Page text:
1) The faithful who recite prayers or perform other devout exercises in supplication for the faithful departed during the month of November, may gain: An indulgence of 3 years once on each day of the month; A plenary indulgence on the usual conditions, if they perform these devotions daily for the entire month. (Raccolta, 589)
2) Those who, during the aforesaid month, take part in public services held in a church or public oratory in intercession for the faithful departed may gain: An indulgence of 7 years on each day of the month; A plenary indulgence, if they attend these exercises on at least fifteen days and, in addition, go to confession, receive Holy Communion and pray for the intentions of the Church. (Raccolta, 589)
3) From noon on All Saints Day to midnight of All Souls Day: The faithful, as often as they visit a church or public oratory in order to pray for the dead, may gain a plenary indulgence applicable only to the souls in purgatory, on condition of confession and Communion, and the recitation six times during each visit of Our Father, Hail Mary and Glory be for the intentions of the Church. (This indulgence may also be gained on the following Sunday, but only by those who did not gain it on Nov. 1st or 2nd.) (Raccolta, 590) [N.B. – When All Souls’ Day falls on November 3rd, the indulgence may only be gained from noon on November 2nd (Sunday) to midnight of November 3rd.]
4) The faithful who during the period of eight days from All Souls Day (counting All Souls Day itself) visit a cemetery in a spirit of piety and devotion, and pray, even mentally, for the dead may gain a plenary indulgence on the usual conditions, on each day of the Octave, applicable only to the dead. (Raccolta, 592)
N.B. Whenever a plenary indulgence says it is granted under the “usual conditions” that means the following must be done in order to gain the indulgence:
“The usual conditions for gaining a plenary indulgence are: confession; Communion; visit to a church or public oratory (or semi-public oratory for those who have the right to use it, if no church or public oratory is attached, provided nothing special is prescribed); prayer for the Pope’s intentions. It is to be noted that the usual conditions are not always prescribed, e.g., none of them are really prescribed for gaining the indulgence of the Way of the Cross.” (Winfrid Herbst, S.D.S. The Church Suffering. Emphasis added.)
The confession can be made on the day in question or anytime during the week before or after. Holy Communion can be made on the day in question or within the following week or one day before the day in question.
The faithful who are in the habit of confessing at least twice a month unless legitimately impeded, or who receive Holy Communion daily in the state of grace and with a good and holy intention, though they may abstain from receiving once or twice a week, can gain all indulgences without actual confession for which otherwise confession would be a necessary condition. (Canon 931)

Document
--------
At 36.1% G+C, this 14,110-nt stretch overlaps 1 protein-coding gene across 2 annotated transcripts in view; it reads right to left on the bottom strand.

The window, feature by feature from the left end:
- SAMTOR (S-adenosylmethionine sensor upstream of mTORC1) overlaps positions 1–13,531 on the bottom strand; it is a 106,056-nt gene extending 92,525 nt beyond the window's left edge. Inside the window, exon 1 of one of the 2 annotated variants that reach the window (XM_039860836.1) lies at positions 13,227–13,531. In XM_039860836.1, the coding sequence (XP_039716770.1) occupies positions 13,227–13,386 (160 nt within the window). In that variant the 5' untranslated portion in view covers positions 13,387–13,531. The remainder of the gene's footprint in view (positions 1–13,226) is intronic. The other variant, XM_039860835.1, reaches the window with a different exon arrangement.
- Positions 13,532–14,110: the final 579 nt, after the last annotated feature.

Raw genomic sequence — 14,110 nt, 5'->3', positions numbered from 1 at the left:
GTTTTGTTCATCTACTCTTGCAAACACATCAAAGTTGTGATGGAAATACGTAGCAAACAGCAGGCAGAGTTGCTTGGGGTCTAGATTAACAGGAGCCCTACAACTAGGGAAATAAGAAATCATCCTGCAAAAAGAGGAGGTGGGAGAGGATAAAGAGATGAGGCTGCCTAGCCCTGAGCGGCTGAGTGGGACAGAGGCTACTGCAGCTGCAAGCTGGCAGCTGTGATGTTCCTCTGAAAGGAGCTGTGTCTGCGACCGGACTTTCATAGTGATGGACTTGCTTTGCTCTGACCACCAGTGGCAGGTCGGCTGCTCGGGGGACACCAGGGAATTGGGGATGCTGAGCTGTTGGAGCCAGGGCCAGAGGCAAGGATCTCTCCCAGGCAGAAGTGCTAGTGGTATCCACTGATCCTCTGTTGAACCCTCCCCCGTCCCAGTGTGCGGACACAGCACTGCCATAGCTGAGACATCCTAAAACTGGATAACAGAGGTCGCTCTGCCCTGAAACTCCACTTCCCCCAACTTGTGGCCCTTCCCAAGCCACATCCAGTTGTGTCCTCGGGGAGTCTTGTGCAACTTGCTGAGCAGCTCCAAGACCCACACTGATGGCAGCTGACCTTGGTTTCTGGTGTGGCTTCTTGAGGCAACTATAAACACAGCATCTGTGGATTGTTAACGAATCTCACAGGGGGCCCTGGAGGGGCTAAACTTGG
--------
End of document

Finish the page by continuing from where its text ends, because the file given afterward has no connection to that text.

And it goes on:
What are prayers for the intentions of the Pope?
When prayers “for the intentions of the Pope” are required one Our Father, Hail Mary and Glory Be are sufficient unless otherwise stated in the grant of the indulgence. These must be said externally by moving the lips but need not be said audibly.
The Toties Quoties indulgence on All Souls’ Day specifically requires six Our Father’s, Hail Mary’s and Glory Be’s during each visit in church. These six are to be said for the intentions of the Pope. They are not said for the Poor Souls but with the intention of gaining the plenary indulgence for them. The visit is made to pray for the Poor Souls and gain the plenary indulgence for them.
How does one pray “for the intentions of the Pope” during a vacancy?
During a vacancy of the Holy See, one can still gain a plenary indulgence by praying for the general intentions that every pope has. We sometimes refer to these as the “intentions of the Church” to avoid confusion during this time of vacancy. As explained by a notable canon lawyer before Vatican II:
“The intentions of the Supreme Pontiff for which one is to pray are: the exaltation of the Church, propagation of the faith, ending of heresy and schism, conversion of sinners, peace and harmony among Christian rulers and nations, and other blessings for the welfare of Christianity. It suffices to have the general intention to pray for the intentions of the Pope or the Church.” (Stanislaus Woywod, A Practical Commentary on the Code of Canon Law, p. 538. 1957)